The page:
When I inspect the VHDX (via Hyper-V Manager or via Explorer) on the host it shows that the current file size is much larger than the maximum disk size shown in the inspection window and the actual shrunk size in the VM host OS.

      i.e.
      Original VHDX size 171GB and VM host OS size 171GB
      Size after Shrink in VM OS following the provided steps 142GB

      Inspect the VHDX in Hyper-V Management console
      Current File Size: 171GB
      Maximum Disk Size: 142GB

      Trying to free up Host storage to run Backups seems to be somewhat of a mission.

      Another odd occurrence is when running “shrink querymax” it displays 112GB but when trying to shrink only half of that “shrink desired=68256” I get
      “Virtual Disk Service error:”
      “The specified shrink size is too big and will cause the volume to be
      “smaller than the minimum volume size.”

      I have followed the guide from disk-partition.com which provided no results.

      https://www.disk-partition.com/articles/shrink-volume-not-enough-space-4348.html

      Any knowledge to resolve these issues would greatly be appreciated.

  • giulian says:

    How can i do for shrink the file size vhdx value ?

    I use this methode to shrink a vhdx file 1.5 TB to 1TB and in finally all is good for me.

    My guest os say disk is 1TB, when i do the “get-vhd” commande the minimum size is 1TB, but filesize value is 1.5TB and in my Hyper v server the vhdx filesize value don t change it s always 1.5TB so i cant win the 500 GB free space

    Can you explain me ?

    • philipp says:

      hi,

      how did you solved your problem? i have exact same issue. shrinking was done- maximum size = minimum size 712Gb- which is shown correct in VM as disk size as well, but vhdx file itself is still 1,14TB on as bevore shrinking

      • Jorgen says:

        I have samme issue but if i do a live storage migration the new file will be the expected size otherwise i think the offline compact command is the only way to actually shrink the file.

  • giulian says:

    do you think replica option can make some trouble in this shrink method ?

  • Nasim says:

    i have shrink the vm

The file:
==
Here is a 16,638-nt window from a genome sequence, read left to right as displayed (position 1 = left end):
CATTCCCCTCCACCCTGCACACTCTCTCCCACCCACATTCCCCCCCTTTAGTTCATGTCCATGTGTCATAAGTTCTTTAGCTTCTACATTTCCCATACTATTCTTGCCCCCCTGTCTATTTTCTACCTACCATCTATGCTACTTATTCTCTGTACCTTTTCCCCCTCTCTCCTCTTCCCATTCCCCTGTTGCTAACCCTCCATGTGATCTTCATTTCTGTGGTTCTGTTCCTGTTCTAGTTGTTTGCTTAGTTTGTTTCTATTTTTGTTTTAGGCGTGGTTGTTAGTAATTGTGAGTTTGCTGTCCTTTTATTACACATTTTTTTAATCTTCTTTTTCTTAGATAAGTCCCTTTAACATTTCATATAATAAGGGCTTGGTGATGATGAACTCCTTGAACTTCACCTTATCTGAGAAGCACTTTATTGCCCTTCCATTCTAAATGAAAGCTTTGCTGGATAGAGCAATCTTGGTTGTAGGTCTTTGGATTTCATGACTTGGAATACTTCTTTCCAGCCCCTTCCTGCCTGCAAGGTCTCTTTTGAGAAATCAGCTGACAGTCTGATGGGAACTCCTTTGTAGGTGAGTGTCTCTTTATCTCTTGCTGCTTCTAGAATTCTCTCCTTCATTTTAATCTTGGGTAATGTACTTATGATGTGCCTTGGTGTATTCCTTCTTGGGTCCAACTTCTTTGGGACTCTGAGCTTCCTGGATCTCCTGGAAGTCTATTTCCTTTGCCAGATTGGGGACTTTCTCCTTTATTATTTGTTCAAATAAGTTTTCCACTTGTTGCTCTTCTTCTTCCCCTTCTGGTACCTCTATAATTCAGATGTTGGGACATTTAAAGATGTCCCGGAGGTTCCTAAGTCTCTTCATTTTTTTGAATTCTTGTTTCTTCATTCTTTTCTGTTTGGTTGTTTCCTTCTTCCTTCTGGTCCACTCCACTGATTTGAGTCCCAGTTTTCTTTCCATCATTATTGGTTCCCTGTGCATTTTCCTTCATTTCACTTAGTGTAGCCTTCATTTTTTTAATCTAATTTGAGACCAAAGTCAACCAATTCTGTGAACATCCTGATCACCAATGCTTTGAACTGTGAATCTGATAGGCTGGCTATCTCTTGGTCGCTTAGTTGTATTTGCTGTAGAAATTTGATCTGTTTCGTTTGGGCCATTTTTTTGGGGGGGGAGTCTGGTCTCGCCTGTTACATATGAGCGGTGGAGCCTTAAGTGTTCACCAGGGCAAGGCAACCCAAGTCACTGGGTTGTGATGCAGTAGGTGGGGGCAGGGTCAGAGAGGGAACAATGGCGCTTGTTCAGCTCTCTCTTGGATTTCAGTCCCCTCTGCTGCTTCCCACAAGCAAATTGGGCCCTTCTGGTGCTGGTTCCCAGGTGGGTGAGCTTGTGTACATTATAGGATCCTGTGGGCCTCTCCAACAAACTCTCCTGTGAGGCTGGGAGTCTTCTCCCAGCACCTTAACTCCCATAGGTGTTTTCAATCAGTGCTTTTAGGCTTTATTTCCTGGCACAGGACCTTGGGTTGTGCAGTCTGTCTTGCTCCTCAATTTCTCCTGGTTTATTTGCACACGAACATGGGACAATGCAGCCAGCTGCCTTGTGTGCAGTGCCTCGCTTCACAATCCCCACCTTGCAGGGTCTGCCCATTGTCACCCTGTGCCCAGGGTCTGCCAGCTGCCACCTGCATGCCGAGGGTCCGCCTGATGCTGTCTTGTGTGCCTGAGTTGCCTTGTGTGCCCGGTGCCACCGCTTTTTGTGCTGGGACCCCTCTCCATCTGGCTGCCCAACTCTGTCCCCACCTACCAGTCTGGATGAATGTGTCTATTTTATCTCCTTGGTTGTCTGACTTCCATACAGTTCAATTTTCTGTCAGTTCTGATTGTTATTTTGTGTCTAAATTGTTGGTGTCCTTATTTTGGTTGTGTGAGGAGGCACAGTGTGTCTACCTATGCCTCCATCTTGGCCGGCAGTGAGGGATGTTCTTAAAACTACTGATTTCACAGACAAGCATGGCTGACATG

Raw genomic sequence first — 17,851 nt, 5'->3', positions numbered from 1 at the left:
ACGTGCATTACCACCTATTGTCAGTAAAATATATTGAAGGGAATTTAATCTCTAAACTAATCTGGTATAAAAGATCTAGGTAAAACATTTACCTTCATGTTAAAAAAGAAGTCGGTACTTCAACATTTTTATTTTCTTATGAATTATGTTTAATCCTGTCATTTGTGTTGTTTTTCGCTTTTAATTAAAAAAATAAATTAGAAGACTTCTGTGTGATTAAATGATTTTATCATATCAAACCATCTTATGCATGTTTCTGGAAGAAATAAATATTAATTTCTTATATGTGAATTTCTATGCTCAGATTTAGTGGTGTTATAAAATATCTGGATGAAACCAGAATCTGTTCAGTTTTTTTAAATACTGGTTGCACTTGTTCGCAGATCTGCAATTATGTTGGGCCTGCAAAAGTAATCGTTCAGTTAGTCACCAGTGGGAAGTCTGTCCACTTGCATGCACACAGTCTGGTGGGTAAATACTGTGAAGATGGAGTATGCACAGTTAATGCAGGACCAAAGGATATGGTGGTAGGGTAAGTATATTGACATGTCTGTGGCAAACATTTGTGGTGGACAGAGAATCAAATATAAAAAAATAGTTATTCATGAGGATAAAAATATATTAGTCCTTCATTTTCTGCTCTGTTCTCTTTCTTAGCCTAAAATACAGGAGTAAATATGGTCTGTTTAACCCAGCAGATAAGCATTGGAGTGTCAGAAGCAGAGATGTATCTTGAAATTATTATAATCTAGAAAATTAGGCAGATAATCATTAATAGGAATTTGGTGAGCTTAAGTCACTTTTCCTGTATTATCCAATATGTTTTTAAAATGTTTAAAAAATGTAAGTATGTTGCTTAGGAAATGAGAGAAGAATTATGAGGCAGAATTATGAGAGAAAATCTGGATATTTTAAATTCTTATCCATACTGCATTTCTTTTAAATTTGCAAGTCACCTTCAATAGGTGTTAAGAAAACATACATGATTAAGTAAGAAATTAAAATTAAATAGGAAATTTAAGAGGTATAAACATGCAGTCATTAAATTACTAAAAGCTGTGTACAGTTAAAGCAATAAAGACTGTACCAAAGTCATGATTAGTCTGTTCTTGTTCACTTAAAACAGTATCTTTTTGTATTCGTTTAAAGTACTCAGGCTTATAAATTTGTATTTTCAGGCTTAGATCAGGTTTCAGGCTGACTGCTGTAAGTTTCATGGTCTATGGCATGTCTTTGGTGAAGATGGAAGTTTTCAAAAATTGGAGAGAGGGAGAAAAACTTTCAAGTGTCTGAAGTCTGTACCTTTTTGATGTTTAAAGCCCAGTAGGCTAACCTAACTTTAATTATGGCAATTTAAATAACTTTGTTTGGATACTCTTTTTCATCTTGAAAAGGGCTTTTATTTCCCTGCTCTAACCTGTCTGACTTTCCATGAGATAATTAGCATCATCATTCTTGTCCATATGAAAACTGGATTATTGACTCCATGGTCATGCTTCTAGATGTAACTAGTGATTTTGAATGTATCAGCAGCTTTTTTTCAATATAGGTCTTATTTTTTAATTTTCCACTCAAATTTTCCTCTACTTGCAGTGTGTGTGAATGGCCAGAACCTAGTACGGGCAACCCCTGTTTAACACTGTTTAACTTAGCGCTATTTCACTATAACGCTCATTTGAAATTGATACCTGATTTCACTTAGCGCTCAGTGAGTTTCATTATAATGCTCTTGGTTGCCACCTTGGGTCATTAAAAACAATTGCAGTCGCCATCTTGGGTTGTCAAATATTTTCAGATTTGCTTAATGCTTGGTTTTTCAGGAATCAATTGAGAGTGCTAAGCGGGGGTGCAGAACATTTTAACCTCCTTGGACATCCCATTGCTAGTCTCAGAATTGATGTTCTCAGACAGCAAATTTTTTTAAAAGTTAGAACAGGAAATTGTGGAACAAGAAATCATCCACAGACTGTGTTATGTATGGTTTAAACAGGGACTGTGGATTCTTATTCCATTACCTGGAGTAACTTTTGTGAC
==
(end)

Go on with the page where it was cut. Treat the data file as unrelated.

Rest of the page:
converted to fixed disk
    still showing unallocated space 44gb

  • Nasim says:

    i have shrink the vm
    converted to fixed disk
    still showing unallocated space 44gb

  • Uri says:

    Hi and thanks for the article.
    you mention that online shrinking isn’t supported, but in hyper-v 12r2 you can do online shrinking for VHDX that is attached to a SCSI controller. if it’s a gen2 VM, you can do it even for a VHDX holding the system drive since IDE controllers are gone in gen 2 and everything is connected to SCSI. worth mentioning that in the article.

  • Ziglar says:

    If above does not work, there is too much whitespace in the vhdx, use this to clean it up.

    Diskpart
    select vdisk file=D:Hyper-VVirtual Hard Disks<>.vhdx
    attach vdisk readonly
    compact vdisk
    detach vdisk

  • You need to run a defraggler on your drive to bring all bits to the front of the partition. If you have a used block near the middle or end the minimum size will only shrink to that bit block. So even if you recover 50GB but the last used block is near the 45GB mark, you will shrink to the minimum size of 45GB

  • ZaMoiL says:

    Hi,
    Ran into the same issue as previously described by giulian and JimE.
    Found the solution as described here:
    https://www.tech-coffee.net/compact-vhdx-of-all-virtual-machines-on-hyper-v/

    The only missing command is to optimize the vhdx using this command:

    Optimize-VHD -Path

    Once done, the size of the file shrunk as expected.

    Hope this helps.

    Regards,

    Z.

  • Kori Maleski says:

    Preparing Ubuntu Guest for Shrinking:

    Download an Ubuntu Desktop ISO to your server.
    Under the VHDX settings move the boot order to DVD first
    Set the DVD location to the ISO File
    Save and Start VM
    Choose GParted from start menu.
    Select partition and resize. Ensure that unallocated space is at the end (right) of the partition(s).
    Exit Ubuntu

    You may now Shrink via the Edit Disk or via Powershell.

    Your GPT table and MBR on Ubuntu is now corrupt and will not boot.

    Again:
    Under the VHDX settings move the boot order to DVD first
    Set the DVD location to the ISO File
    Save and Start VM
    Open a Terminal

    sudo gdisk /dev/sda

    choose v to verify disk partitions and see errors.
    choose r to access recovery commands
    choose e to fix the partitions
    select Y
    choose w to write fixes
    select Y

    sudo fdisk -l

    This will show your partitions are recovered or you may open GParted to view as well.

    Exit Ubuntu

    Under the VHDX settings move the boot order to DVD second with File first.
    Save and Start VM

    You have now shrunk Ubuntu Guest on VHDX

    • Connor Greene says:

      This solved my issue! I couldn’t boot my Ubuntu virtual machine after shrinking the VM, but your instructions on repairing the partition table in gdisk worked perfectly! Thanks!